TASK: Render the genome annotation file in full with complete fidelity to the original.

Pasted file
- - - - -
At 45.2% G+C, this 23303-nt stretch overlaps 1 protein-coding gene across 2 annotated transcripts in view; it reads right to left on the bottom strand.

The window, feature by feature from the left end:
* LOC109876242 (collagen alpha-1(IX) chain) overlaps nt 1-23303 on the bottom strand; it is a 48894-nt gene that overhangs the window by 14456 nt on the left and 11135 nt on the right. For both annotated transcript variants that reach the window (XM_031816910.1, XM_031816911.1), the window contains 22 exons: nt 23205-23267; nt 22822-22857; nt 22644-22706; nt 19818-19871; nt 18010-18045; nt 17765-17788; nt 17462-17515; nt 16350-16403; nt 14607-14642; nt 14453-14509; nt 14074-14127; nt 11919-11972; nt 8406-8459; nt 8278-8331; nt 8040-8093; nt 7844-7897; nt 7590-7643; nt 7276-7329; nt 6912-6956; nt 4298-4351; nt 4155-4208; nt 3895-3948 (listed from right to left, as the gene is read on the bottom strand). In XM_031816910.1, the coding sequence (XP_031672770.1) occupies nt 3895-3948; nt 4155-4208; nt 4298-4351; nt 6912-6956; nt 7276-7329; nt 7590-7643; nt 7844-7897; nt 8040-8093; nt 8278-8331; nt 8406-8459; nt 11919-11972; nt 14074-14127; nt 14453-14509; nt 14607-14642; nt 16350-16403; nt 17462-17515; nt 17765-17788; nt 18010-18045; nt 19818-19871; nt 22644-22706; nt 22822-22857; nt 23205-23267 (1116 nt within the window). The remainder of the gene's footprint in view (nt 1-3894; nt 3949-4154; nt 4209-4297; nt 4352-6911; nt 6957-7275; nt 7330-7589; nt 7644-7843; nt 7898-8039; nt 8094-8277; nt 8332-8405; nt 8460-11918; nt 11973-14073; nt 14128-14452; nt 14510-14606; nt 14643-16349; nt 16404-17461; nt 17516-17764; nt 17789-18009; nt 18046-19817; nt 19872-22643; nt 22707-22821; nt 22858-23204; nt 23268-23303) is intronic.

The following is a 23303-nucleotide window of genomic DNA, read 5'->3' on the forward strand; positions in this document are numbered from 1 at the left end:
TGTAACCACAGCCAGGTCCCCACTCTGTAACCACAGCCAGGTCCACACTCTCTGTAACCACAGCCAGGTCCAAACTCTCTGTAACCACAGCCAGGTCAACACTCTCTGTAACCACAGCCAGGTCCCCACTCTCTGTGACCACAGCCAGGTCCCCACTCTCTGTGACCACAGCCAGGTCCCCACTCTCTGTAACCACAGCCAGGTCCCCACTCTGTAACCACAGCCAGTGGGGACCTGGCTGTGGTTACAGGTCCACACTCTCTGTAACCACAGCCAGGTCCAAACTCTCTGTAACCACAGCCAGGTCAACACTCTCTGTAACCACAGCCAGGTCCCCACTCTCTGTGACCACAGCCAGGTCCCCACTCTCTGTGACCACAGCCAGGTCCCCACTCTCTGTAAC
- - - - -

At 45.2% G+C, this 23303-nt stretch overlaps 1 protein-coding gene across 2 annotated transcripts in view; it reads right to left on the bottom strand.

The window, feature by feature from the left end:
* LOC109876242 (collagen alpha-1(IX) chain) overlaps nt 1-23303 on the bottom strand; it is a 48894-nt gene that overhangs the window by 14456 nt on the left and 11135 nt on the right. For both annotated transcript variants that reach the window (XM_031816910.1, XM_031816911.1), the window contains 22 exons: nt 23205-23267; nt 22822-22857; nt 22644-22706; nt 19818-19871; nt 18010-18045; nt 17765-17788; nt 17462-17515; nt 16350-16403; nt 14607-14642; nt 14453-14509; nt 14074-14127; nt 11919-11972; nt 8406-8459; nt 8278-8331; nt 8040-8093; nt 7844-7897; nt 7590-7643; nt 7276-7329; nt 6912-6956; nt 4298-4351; nt 4155-4208; nt 3895-3948 (listed from right to left, as the gene is read on the bottom strand). In XM_031816910.1, the coding sequence (XP_031672770.1) occupies nt 3895-3948; nt 4155-4208; nt 4298-4351; nt 6912-6956; nt 7276-7329; nt 7590-7643; nt 7844-7897; nt 8040-8093; nt 8278-8331; nt 8406-8459; nt 11919-11972; nt 14074-14127; nt 14453-14509; nt 14607-14642; nt 16350-16403; nt 17462-17515; nt 17765-17788; nt 18010-18045; nt 19818-19871; nt 22644-22706; nt 22822-22857; nt 23205-23267 (1116 nt within the window). The remainder of the gene's footprint in view (nt 1-3894; nt 3949-4154; nt 4209-4297; nt 4352-6911; nt 6957-7275; nt 7330-7589; nt 7644-7843; nt 7898-8039; nt 8094-8277; nt 8332-8405; nt 8460-11918; nt 11973-14073; nt 14128-14452; nt 14510-14606; nt 14643-16349; nt 16404-17461; nt 17516-17764; nt 17789-18009; nt 18046-19817; nt 19872-22643; nt 22707-22821; nt 22858-23204; nt 23268-23303) is intronic.

The following is a 23303-nucleotide window of genomic DNA, read 5'->3' on the forward strand; positions in this document are numbered from 1 at the left end:
TGTAACCACAGCCAGGTCCCCACTCTGTAACCACAGCCAGGTCCACACTCTCTGTAACCACAGCCAGGTCCAAACTCTCTGTAACCACAGCCAGGTCAACACTCTCTGTAACCACAGCCAGGTCCCCACTCTCTGTGACCACAGCCAGGTCCCCACTCTCTGTGACCACAGCCAGGTCCCCACTCTCTGTAACCACAGCCAGGTCCCCACTCTGTAACCACAGCCAGTGGGGACCTGGCTGTGGTTACAGGTCCACACTCTCTGTAACCACAGCCAGGTCCAAACTCTCTGTAACCACAGCCAGGTCAACACTCTCTGTAACCACAGCCAGGTCCCCACTCTCTGTGACCACAGCCAGGTCCCCACTCTCTGTGACCACAGCCAGGTCCCCACTCTCTGTAAC